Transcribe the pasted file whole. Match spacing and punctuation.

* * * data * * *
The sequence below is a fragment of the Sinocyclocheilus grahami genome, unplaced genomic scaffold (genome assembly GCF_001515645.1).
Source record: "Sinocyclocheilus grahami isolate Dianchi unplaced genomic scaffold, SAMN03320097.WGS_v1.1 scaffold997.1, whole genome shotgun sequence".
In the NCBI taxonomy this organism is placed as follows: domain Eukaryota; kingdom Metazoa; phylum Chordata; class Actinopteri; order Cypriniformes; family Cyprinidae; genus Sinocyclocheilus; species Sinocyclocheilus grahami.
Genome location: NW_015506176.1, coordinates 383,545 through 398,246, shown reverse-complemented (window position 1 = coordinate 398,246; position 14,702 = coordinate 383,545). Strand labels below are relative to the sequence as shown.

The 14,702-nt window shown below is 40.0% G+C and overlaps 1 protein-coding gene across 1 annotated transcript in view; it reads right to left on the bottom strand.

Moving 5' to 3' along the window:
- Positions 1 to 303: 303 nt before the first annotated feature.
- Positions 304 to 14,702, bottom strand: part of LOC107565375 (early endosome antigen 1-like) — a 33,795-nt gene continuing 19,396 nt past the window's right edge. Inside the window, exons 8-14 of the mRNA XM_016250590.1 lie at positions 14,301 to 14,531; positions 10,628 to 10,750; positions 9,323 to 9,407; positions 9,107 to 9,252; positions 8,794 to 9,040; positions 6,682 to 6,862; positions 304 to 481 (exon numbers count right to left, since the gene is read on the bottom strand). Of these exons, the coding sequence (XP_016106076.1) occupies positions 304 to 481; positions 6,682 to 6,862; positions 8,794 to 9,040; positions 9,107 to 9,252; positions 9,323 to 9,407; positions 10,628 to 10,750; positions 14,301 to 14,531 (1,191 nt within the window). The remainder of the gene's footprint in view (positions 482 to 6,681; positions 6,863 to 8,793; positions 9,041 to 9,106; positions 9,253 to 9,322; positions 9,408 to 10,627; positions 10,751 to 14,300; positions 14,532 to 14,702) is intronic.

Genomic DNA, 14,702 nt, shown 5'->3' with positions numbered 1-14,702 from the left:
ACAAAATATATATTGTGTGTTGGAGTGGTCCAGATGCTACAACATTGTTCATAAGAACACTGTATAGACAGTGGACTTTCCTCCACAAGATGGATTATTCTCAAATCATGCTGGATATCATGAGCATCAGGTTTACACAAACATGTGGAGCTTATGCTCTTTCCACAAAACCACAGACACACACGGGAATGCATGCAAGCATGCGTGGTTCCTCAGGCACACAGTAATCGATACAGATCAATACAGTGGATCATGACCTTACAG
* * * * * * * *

The sequence below is a fragment of the Sinocyclocheilus grahami genome, unplaced genomic scaffold (genome assembly GCF_001515645.1).
Source record: "Sinocyclocheilus grahami isolate Dianchi unplaced genomic scaffold, SAMN03320097.WGS_v1.1 scaffold997.1, whole genome shotgun sequence".
In the NCBI taxonomy this organism is placed as follows: domain Eukaryota; kingdom Metazoa; phylum Chordata; class Actinopteri; order Cypriniformes; family Cyprinidae; genus Sinocyclocheilus; species Sinocyclocheilus grahami.
Genome location: NW_015506176.1, coordinates 383,545 through 398,246, shown reverse-complemented (window position 1 = coordinate 398,246; position 14,702 = coordinate 383,545). Strand labels below are relative to the sequence as shown.

The 14,702-nt window shown below is 40.0% G+C and overlaps 1 protein-coding gene across 1 annotated transcript in view; it reads right to left on the bottom strand.

Moving 5' to 3' along the window:
- Positions 1 to 303: 303 nt before the first annotated feature.
- Positions 304 to 14,702, bottom strand: part of LOC107565375 (early endosome antigen 1-like) — a 33,795-nt gene continuing 19,396 nt past the window's right edge. Inside the window, exons 8-14 of the mRNA XM_016250590.1 lie at positions 14,301 to 14,531; positions 10,628 to 10,750; positions 9,323 to 9,407; positions 9,107 to 9,252; positions 8,794 to 9,040; positions 6,682 to 6,862; positions 304 to 481 (exon numbers count right to left, since the gene is read on the bottom strand). Of these exons, the coding sequence (XP_016106076.1) occupies positions 304 to 481; positions 6,682 to 6,862; positions 8,794 to 9,040; positions 9,107 to 9,252; positions 9,323 to 9,407; positions 10,628 to 10,750; positions 14,301 to 14,531 (1,191 nt within the window). The remainder of the gene's footprint in view (positions 482 to 6,681; positions 6,863 to 8,793; positions 9,041 to 9,106; positions 9,253 to 9,322; positions 9,408 to 10,627; positions 10,751 to 14,300; positions 14,532 to 14,702) is intronic.

Genomic DNA, 14,702 nt, shown 5'->3' with positions numbered 1-14,702 from the left:
ACAAAATATATATTGTGTGTTGGAGTGGTCCAGATGCTACAACATTGTTCATAAGAACACTGTATAGACAGTGGACTTTCCTCCACAAGATGGATTATTCTCAAATCATGCTGGATATCATGAGCATCAGGTTTACACAAACATGTGGAGCTTATGCTCTTTCCACAAAACCACAGACACACACGGGAATGCATGCAAGCATGCGTGGTTCCTCAGGCACACAGTAATCGATACAGATCAATACAGTGGATCATGACCTTACAG